CVE-2010-0806 Internet Explorer Microsoft Security Bulletin MS10-018
Office
Office for Mac
Open XML File Format Converter for Mac
Excel
Microsoft Security Bulletin MS11-021
Office
SQL Server
BizTalk Server
Commerce Server
Visual FoxPro
Visual Basic
Office
SQL Server
Commerce Server
Host Integration Server
Visual FoxPro Visual Basic
CVE-2012-4792 Internet Explorer Microsoft Security Bulletin MS13-008
CVE-2013-0074 Silverlight and Developer Runtime Microsoft Security Bulletin MS13-022
CVE-2013-1347 Internet Explorer Microsoft Security Bulletin MS13-038
CVE-2014-0322 Internet Explorer Microsoft Security Bulletin MS14-012
Microsoft Word
Office Word Viewer
Office Compatibility Pack
Office for Mac
Word Automation Services on SharePoint Server
Office Web Apps
Office Web Apps Server
CVE-2014-1776 Internet Explorer Microsoft Security Bulletin MS14-021
Windows Microsoft Security Bulletin MS14-060
Oracle
CVE
Affected Products
Patching Information
Java Development Kit, SDK, and JRE
Java Development Kit and JRE Oracle Java SE Critical Patch Update Advisory - June 2013
Adobe
CVE
Affected Products
Patching Information
CVE-2009-3953
Reader
Acrobat
Adobe Security Bulletin APSB10-02
CVE-2010-0188
Reader
Acrobat
Adobe Security Bulletin APSB10-07
CVE-2010-2883
Reader
Acrobat
Adobe Security Bulletin APSB10-21
CVE-2011-0611
Flash Player
AIR
Reader
Acrobat
CVE-2011-2462
Reader
Acrobat
Adobe Security Bulletin APSB11-30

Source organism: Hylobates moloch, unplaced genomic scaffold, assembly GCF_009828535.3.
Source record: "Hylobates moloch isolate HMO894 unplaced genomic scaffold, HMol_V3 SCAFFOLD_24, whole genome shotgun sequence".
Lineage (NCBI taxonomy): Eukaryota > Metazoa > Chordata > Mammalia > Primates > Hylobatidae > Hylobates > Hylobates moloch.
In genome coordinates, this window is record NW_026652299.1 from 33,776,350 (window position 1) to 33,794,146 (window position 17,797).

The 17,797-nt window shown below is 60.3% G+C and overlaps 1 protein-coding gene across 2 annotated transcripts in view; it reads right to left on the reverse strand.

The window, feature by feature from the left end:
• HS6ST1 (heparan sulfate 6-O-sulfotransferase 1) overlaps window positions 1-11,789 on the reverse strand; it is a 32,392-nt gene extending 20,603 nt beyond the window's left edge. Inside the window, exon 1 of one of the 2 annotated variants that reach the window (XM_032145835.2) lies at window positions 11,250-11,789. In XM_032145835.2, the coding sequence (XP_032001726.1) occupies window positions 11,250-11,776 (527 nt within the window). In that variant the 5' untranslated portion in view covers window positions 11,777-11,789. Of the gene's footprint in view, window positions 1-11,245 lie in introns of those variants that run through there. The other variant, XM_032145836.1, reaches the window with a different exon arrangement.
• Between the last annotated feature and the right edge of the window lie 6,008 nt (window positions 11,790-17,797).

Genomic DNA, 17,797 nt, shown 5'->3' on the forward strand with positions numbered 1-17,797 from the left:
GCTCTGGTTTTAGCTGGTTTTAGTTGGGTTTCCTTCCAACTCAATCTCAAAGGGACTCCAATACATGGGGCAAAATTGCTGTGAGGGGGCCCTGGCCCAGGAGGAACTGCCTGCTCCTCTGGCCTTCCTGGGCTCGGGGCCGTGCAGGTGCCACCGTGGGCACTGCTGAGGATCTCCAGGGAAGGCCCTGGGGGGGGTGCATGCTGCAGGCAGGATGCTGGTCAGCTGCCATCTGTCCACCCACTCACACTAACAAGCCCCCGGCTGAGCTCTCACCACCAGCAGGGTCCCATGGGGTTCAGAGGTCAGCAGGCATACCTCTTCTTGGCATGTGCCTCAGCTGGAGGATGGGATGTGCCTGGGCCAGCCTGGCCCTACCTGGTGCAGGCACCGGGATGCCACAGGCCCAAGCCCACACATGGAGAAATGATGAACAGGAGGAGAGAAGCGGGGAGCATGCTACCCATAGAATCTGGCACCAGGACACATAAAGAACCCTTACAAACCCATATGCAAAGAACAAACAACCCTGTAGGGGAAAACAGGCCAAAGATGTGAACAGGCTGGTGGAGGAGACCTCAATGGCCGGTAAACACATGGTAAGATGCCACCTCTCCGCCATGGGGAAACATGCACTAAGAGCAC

CVE-2013-0625 ColdFusion Adobe Security Bulletin APSB13-03
CVE-2013-0632 ColdFusion Adobe Security Bulletin APSB13-03
CVE-2013-2729
Reader
Acrobat
Adobe Security Bulletin APSB13-15
CVE-2013-3336 ColdFusion Adobe Security Bulletin APSB13-13
CVE-2013-5326
ColdFusion Adobe Security Bulletin APSB13-27
Flash Player
AIR
AIR SDK & Compiler
OpenSSL
CVE
Affected Product
Patching Information
OpenSSL

Implement the following four mitigation strategies.

As part of a comprehensive security strategy, network administrators should implement the following four mitigation strategies, which can help prevent targeted cyber attacks.
Ranking
Mitigation Strategy
Rationale
1
Use application whitelisting to help prevent malicious software and unapproved programs from running.
Application whitelisting is one of the best security strategies as it allows only specified programs to run, while blocking all others, including malicious software.
2
Patch applications such as Java, PDF viewers, Flash, web browsers and Microsoft Office.
Vulnerable applications and operating systems are the target of most attacks. Ensuring these are patched with the latest updates greatly reduces the number of exploitable entry points available to an attacker.
3
Patch operating system vulnerabilities.
4
Restrict administrative privileges to operating systems and applications based on user duties.
Restricting these privileges may prevent malware from running or limit its capability to spread through the network.
It is recommended that users review US-CERT Security Tip (ST13-003) and CCIRC’s Mitigation Guidelines for Advanced Persistent Threats for additional background information and to assist in the detection of, response to, and recovery from malicious activity linked to advance persistent threats [2, 3].

References

Revision History

  • April 29, 2015: Initial release